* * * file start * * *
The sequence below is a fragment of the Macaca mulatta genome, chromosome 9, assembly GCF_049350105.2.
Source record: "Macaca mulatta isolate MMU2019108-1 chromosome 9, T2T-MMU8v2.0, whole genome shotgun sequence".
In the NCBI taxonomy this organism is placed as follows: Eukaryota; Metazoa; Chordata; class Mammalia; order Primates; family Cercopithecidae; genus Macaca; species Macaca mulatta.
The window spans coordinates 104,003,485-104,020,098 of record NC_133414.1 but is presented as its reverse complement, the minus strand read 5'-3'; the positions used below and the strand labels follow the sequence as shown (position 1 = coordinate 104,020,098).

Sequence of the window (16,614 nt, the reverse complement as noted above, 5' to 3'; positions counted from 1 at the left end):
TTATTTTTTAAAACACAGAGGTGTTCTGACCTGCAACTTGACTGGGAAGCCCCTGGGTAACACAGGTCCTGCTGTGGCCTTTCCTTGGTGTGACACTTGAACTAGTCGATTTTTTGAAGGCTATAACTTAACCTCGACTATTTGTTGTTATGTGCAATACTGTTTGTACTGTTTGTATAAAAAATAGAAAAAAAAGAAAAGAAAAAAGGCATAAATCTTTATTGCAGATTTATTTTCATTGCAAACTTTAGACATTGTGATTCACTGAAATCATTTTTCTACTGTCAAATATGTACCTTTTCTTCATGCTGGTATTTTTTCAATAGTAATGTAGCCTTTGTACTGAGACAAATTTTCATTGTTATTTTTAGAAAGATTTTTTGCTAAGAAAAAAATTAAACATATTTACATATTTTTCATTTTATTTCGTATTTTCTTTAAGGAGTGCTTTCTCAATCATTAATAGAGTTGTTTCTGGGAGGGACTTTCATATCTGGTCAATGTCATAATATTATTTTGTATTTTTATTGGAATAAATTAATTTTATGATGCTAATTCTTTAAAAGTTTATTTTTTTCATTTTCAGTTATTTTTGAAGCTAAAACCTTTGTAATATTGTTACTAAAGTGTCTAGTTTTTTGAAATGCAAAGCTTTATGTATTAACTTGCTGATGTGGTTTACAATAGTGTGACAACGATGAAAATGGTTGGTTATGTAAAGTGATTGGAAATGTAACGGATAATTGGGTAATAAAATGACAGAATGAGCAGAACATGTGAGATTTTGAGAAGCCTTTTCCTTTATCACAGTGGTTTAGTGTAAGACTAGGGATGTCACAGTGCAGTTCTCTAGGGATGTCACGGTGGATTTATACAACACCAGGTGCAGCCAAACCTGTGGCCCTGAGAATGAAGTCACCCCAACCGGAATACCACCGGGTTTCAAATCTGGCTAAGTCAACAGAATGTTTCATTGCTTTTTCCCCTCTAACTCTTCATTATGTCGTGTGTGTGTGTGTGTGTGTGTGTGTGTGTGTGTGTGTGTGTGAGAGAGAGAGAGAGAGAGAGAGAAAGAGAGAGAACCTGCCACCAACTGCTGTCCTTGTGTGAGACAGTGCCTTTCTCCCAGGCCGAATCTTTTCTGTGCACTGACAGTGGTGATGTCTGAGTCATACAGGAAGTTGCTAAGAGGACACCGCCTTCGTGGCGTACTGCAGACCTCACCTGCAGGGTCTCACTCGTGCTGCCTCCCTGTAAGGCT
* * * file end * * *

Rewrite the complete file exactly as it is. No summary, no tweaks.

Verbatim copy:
The sequence below is a fragment of the Macaca mulatta genome, chromosome 9, assembly GCF_049350105.2.
Source record: "Macaca mulatta isolate MMU2019108-1 chromosome 9, T2T-MMU8v2.0, whole genome shotgun sequence".
In the NCBI taxonomy this organism is placed as follows: Eukaryota; Metazoa; Chordata; class Mammalia; order Primates; family Cercopithecidae; genus Macaca; species Macaca mulatta.
The window spans coordinates 104,003,485-104,020,098 of record NC_133414.1 but is presented as its reverse complement, the minus strand read 5'-3'; the positions used below and the strand labels follow the sequence as shown (position 1 = coordinate 104,020,098).

Sequence of the window (16,614 nt, the reverse complement as noted above, 5' to 3'; positions counted from 1 at the left end):
TTATTTTTTAAAACACAGAGGTGTTCTGACCTGCAACTTGACTGGGAAGCCCCTGGGTAACACAGGTCCTGCTGTGGCCTTTCCTTGGTGTGACACTTGAACTAGTCGATTTTTTGAAGGCTATAACTTAACCTCGACTATTTGTTGTTATGTGCAATACTGTTTGTACTGTTTGTATAAAAAATAGAAAAAAAAGAAAAGAAAAAAGGCATAAATCTTTATTGCAGATTTATTTTCATTGCAAACTTTAGACATTGTGATTCACTGAAATCATTTTTCTACTGTCAAATATGTACCTTTTCTTCATGCTGGTATTTTTTCAATAGTAATGTAGCCTTTGTACTGAGACAAATTTTCATTGTTATTTTTAGAAAGATTTTTTGCTAAGAAAAAAATTAAACATATTTACATATTTTTCATTTTATTTCGTATTTTCTTTAAGGAGTGCTTTCTCAATCATTAATAGAGTTGTTTCTGGGAGGGACTTTCATATCTGGTCAATGTCATAATATTATTTTGTATTTTTATTGGAATAAATTAATTTTATGATGCTAATTCTTTAAAAGTTTATTTTTTTCATTTTCAGTTATTTTTGAAGCTAAAACCTTTGTAATATTGTTACTAAAGTGTCTAGTTTTTTGAAATGCAAAGCTTTATGTATTAACTTGCTGATGTGGTTTACAATAGTGTGACAACGATGAAAATGGTTGGTTATGTAAAGTGATTGGAAATGTAACGGATAATTGGGTAATAAAATGACAGAATGAGCAGAACATGTGAGATTTTGAGAAGCCTTTTCCTTTATCACAGTGGTTTAGTGTAAGACTAGGGATGTCACAGTGCAGTTCTCTAGGGATGTCACGGTGGATTTATACAACACCAGGTGCAGCCAAACCTGTGGCCCTGAGAATGAAGTCACCCCAACCGGAATACCACCGGGTTTCAAATCTGGCTAAGTCAACAGAATGTTTCATTGCTTTTTCCCCTCTAACTCTTCATTATGTCGTGTGTGTGTGTGTGTGTGTGTGTGTGTGTGTGTGTGTGTGTGAGAGAGAGAGAGAGAGAGAGAGAAAGAGAGAGAACCTGCCACCAACTGCTGTCCTTGTGTGAGACAGTGCCTTTCTCCCAGGCCGAATCTTTTCTGTGCACTGACAGTGGTGATGTCTGAGTCATACAGGAAGTTGCTAAGAGGACACCGCCTTCGTGGCGTACTGCAGACCTCACCTGCAGGGTCTCACTCGTGCTGCCTCCCTGTAAGGCT